Family violence occurs at higher rates in Aboriginal and Torres Strait Islander communities than in the general Australian population, with the rate of hospitalisation for Indigenous women due to Family violence being 8 per 1,000 women and 0.2 per 1,000 for non-Indigenous women. In addition, Indigenous males were 27 times as likely to be hospitalised for family violence as non-Indigenous males.
There is a role for housing programs for perpetrators of DFV as men who are removed from the family home and have nowhere else to go are more likely to attempt to return to the family home, which may compromise the safety and security of the women and children.
After years of relatively little progress on improving housing affordability the Australian Government has declared its commitment to developing a new National Housing and Homelessness Plan, ‘with the support and assistance of key stakeholders including States and Territories, local government, not for profit and civil society organisations, industry bodies, superannuation funds and other experts in housing, finance and urban development.’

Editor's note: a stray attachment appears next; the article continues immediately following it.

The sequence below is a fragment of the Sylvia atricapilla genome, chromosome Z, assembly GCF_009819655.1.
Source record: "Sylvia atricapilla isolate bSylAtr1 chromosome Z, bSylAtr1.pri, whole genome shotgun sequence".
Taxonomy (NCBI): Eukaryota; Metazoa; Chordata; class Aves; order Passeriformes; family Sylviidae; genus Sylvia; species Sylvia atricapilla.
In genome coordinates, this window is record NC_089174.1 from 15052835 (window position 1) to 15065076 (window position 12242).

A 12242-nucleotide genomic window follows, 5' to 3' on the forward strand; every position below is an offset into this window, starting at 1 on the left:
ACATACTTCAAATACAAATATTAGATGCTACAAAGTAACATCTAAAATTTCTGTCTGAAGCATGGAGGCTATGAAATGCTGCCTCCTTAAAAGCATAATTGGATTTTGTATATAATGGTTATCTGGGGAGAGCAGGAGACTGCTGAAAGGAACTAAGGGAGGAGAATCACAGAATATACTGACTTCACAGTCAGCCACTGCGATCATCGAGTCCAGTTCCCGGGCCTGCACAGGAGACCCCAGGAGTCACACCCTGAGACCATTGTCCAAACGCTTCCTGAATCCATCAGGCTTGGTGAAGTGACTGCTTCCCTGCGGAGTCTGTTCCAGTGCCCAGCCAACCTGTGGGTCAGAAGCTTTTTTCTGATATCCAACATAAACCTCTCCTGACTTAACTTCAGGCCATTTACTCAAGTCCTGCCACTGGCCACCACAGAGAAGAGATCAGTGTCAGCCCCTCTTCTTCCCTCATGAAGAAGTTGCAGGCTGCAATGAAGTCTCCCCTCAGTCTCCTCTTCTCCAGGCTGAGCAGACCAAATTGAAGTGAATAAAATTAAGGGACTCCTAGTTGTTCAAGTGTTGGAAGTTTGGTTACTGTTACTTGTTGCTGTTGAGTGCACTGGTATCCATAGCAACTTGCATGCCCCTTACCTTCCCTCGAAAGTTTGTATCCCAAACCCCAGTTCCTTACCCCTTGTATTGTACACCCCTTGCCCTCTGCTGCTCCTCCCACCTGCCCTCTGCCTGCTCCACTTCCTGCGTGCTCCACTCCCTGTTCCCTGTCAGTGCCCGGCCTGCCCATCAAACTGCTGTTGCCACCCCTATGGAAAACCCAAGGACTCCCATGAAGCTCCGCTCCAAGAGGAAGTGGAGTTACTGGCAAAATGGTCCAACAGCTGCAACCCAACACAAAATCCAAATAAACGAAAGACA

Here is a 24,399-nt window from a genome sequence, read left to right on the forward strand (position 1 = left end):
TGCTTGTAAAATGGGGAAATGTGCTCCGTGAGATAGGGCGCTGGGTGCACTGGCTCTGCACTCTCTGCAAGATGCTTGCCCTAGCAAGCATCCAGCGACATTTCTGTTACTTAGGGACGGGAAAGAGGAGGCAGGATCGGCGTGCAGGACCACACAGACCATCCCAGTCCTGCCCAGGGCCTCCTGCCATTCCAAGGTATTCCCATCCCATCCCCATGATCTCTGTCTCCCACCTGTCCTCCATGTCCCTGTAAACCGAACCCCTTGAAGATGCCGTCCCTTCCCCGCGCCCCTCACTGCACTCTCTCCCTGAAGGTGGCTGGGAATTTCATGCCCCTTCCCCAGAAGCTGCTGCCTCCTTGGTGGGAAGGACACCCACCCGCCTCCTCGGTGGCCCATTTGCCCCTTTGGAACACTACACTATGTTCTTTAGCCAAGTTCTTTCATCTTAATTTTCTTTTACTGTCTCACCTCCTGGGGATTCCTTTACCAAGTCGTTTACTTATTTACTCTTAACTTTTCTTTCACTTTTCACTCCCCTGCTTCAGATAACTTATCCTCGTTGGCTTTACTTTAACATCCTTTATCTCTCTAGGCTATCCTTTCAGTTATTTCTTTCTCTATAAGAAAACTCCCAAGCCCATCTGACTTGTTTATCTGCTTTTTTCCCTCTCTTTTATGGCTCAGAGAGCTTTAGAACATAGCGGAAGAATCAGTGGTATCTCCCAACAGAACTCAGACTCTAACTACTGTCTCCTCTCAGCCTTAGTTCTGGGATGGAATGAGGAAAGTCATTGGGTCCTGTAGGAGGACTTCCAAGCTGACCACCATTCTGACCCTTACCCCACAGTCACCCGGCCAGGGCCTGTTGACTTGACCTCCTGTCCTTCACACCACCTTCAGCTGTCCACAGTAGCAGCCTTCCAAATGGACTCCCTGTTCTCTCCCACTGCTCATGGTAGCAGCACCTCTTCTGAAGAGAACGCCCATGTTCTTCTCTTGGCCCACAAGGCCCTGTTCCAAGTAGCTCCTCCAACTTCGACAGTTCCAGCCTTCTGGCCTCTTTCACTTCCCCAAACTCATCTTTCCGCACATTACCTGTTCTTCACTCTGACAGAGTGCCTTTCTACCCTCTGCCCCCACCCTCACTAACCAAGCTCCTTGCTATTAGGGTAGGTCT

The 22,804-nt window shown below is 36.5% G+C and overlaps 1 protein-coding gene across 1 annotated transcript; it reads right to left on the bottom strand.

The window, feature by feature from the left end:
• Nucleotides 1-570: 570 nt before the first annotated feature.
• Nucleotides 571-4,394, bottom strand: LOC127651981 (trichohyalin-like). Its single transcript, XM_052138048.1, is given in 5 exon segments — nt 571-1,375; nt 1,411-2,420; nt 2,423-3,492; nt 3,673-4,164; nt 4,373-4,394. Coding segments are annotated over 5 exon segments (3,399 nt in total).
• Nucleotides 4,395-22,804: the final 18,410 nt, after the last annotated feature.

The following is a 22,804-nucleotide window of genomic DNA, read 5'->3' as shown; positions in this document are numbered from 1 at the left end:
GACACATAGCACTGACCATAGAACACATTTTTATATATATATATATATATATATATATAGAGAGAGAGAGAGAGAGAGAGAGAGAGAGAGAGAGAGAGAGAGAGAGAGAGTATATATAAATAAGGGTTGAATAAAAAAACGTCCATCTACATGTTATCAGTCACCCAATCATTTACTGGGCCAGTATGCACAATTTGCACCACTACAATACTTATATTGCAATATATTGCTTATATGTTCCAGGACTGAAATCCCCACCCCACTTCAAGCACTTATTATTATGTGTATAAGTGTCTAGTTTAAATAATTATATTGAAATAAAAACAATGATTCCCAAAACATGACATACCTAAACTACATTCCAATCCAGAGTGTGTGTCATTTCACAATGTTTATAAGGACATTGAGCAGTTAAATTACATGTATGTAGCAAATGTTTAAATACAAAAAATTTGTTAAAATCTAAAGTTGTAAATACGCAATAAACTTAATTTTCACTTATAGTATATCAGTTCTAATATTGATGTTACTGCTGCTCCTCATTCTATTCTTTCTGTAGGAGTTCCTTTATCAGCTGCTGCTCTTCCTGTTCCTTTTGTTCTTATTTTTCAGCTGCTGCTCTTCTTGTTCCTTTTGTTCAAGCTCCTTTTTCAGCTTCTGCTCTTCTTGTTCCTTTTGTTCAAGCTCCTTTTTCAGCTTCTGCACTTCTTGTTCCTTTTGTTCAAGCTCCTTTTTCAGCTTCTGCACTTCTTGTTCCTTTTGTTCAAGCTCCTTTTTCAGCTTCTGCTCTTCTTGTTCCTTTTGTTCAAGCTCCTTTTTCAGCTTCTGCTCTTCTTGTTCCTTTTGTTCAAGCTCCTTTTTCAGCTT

Traditionally Australian judicial systems have ‘solved’ domestic and family violence situations by removing the women and children from their home. However, such actions can disrupt children’s schooling and friendship groups and lead to women and children’s homelessness.
Domestic and family violence (DFV) is a main reason women and children leave their home. In 2020–21, 116,200 people (42% of all SHS clients) who presented as clients to a Specialist Homelessness Service (SHS) reported that they were escaping DFV.